College graduation, for most, has come and gone.
Many of you may be fortunate enough to have secured a good job, a job you are actually looking forward to going to each day. I want to extend a genuine congratulations!
For the rest of you, your plans may still be up in the air.
It’s not for lack of trying, however. You maintained a 4.0 GPA, participated in a plethora of extracurricular activities and reputable volunteer programs to make your resume shine brighter than the rest. You killed your internships and received stellar letters of recommendation from your professors. You were probably the editor of your college's elite newspaper or literary magazine. Yet, you’re without a job and making plans to sleep on your parent's’ couch since they turned your childhood room into a home office.
While my resume certainly wasn’t as grand as the fictional one described above, I was a diligent student and determined to break into the publishing industry. Yet, I, too, was without a job when I graduated in 2009.
I like to blame the recession for setting fire to my dreams of working at a prominent newspaper or nationally recognized magazine. While I did eventually get a job at a newspaper (after a few months in my childhood room), it was a far cry from a prominent publication. I also landed a job at a magazine, but it sure as hell didn’t boast a national reader base.
To all my fellow “journalists” who graduated with a print journalism or broadcast journalism degree, I don’t have to tell you how those two jobs turned out. I’ll spare you the harrowing, sadly comical stories and instead focus on the career I have now, as a content marketer.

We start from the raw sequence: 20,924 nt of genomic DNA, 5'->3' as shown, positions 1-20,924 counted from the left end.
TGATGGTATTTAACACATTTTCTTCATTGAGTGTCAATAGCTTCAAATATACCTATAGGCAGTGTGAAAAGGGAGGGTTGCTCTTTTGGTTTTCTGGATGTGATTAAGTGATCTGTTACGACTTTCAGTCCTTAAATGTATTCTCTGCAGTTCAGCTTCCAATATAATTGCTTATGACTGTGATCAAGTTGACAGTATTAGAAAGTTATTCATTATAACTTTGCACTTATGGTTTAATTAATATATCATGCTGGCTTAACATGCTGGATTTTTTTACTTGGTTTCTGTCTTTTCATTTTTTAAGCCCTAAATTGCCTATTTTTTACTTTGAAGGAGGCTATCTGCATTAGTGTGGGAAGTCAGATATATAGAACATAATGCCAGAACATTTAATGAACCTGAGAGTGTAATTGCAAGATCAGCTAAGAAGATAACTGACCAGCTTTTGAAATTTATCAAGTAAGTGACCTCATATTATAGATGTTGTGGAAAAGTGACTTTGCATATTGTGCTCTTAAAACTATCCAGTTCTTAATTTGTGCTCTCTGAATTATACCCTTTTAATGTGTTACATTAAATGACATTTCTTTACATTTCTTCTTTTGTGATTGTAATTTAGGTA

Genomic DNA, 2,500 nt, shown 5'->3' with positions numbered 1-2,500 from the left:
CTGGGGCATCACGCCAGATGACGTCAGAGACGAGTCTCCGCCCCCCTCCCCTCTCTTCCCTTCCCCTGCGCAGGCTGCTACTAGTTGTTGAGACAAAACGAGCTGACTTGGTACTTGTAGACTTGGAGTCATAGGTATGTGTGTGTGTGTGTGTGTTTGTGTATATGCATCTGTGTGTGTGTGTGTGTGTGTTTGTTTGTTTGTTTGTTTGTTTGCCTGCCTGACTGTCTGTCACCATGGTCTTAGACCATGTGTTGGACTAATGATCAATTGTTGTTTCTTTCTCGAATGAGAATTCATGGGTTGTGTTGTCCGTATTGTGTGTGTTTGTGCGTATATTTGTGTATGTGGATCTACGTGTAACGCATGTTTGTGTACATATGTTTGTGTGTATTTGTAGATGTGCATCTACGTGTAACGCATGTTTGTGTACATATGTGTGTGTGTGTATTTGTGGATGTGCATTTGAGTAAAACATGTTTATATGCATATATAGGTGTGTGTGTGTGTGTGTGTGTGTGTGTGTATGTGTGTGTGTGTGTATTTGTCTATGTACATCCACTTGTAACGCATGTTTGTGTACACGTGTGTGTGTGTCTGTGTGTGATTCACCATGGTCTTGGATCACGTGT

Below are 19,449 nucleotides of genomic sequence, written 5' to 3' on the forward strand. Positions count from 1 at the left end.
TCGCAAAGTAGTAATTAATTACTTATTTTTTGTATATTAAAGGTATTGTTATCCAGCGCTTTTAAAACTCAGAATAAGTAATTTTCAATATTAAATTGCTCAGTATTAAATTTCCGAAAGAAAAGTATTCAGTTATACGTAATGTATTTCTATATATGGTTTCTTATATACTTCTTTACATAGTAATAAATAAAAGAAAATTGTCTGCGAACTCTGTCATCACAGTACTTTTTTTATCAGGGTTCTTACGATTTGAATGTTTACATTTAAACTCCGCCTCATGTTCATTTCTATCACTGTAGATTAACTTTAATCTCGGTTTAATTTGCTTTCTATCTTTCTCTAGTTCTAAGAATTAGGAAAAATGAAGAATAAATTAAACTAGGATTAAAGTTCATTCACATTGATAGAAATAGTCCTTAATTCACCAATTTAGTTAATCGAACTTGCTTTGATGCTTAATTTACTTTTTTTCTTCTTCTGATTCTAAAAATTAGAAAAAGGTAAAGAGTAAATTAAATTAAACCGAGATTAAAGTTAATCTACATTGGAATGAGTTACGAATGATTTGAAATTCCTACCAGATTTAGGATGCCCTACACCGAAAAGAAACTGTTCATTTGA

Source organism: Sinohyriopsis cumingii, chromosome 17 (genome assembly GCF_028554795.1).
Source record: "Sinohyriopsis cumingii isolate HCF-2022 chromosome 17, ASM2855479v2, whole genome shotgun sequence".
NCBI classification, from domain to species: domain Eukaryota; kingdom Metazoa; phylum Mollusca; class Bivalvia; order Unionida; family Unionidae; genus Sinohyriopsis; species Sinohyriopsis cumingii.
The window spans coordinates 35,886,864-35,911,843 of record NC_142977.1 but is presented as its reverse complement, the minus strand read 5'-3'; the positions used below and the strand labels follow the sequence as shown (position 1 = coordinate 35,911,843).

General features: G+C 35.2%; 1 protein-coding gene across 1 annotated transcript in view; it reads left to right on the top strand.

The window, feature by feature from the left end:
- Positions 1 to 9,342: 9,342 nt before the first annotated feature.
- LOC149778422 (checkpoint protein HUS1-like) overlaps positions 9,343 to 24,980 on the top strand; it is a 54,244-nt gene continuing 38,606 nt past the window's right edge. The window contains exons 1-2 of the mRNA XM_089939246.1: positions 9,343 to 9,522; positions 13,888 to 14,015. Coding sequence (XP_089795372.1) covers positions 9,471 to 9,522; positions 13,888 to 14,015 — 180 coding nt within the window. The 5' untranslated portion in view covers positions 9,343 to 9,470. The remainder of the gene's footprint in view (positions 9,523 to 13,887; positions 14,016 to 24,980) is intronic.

When I went to school, an online degree, well, wasn’t even a degree. I don’t even recall it being offered as a minor.
The Manship School of Mass Communication at LSU did offer an online journalism class, but at that time, online journalism was a fleeting thought for many diehard writers and aspiring journalists. We scoffed when newspapers began tweeting breaking news and how citizen journalists began to rise like White Walkers.
Online journalism and digital marketing seemed like distant, even dubious career paths. However, the internet has awarded me much more of a future than any piece of print journalism. As my boss likes to tell our clients, he “repurposed a newspaper writer and saved her from a dying industry.”
For those of you pursuing a journalism or mass communication degree, I’m not going to set fire to your dreams. But I am going to tell you to be realistic and prepare in case your dream does get extinguished.
Marketing is a viable and lucrative career path. The number of marketing specialists and research analysts are expected to increase by 32% by 2022, according to the U.S. Bureau of Labor Statistics; the national average for other occupations is just 11%. And universities are catching on.
Online Programs & Degrees On The Rise
Although the vast majority of American universities still do not currently offer digital marketing degrees per say, many have added digital marketing programs or certificates to their curriculum. Take advantage by signing up for a social media marketing, SEO or a digital writing course.
If your school does not have digital marketing programs or courses, educate yourself!
Several companies offer online marketing certifications. HubSpot offers free marketing courses and training. Interested in becoming a web designer? Treehouse provides a variety of courses on coding. Want to learn how to write for the web? Visit Lynda and take your pick of online content writing tutorials.
Digital marketing, and marketing in general, will continue to thrive. If you are a journalism major or a writer, don’t feel like you are “selling out” or heading to the “dark side” by accepting an online marketing job. Marketing is a dynamic, powerful, and, according to studies, a secure career choice.
Today, practically every business requires some form of marketing, whether it’s an in-house team or a partnership with an outside agency. Marketing is one the most important facets of a building a successful business. Effective marketing is the source of increased sales, spreading brand awareness and creating a healthy culture.
So ask yourself, “Which side do I want to be on?” The dark side with a bright future or the other side with no future in sight? What can I say? I'm a former journalist. Cynicism runs through my veins.
Want to put your journalism degree to the digital test? Apply at ROI Online!